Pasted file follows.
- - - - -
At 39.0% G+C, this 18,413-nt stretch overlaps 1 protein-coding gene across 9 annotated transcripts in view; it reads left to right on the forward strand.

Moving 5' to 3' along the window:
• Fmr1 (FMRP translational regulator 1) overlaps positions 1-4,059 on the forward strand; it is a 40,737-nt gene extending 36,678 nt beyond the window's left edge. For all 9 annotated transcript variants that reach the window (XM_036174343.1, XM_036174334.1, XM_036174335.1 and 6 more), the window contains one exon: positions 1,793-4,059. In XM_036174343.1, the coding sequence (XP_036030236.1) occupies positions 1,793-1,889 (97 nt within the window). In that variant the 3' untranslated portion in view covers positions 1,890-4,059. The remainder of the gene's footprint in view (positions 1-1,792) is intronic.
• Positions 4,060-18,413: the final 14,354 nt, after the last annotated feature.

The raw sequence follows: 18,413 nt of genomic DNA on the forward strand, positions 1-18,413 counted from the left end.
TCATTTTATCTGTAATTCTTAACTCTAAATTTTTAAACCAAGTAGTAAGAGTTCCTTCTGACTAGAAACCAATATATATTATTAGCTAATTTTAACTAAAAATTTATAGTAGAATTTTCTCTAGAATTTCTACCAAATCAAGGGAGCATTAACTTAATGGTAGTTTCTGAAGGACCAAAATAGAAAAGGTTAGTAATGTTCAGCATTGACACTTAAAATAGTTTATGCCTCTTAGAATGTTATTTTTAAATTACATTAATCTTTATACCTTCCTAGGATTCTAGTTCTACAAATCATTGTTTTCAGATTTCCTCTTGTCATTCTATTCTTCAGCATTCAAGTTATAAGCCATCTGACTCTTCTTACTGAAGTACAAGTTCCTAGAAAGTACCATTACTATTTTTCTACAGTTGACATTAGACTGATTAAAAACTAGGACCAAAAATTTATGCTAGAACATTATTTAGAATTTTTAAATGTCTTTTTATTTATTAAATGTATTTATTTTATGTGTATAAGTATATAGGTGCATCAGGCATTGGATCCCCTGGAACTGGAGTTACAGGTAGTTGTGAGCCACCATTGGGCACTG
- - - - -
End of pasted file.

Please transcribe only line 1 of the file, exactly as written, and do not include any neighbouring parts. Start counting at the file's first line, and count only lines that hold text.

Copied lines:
At 39.0% G+C, this 18,413-nt stretch overlaps 1 protein-coding gene across 9 annotated transcripts in view; it reads left to right on the forward strand.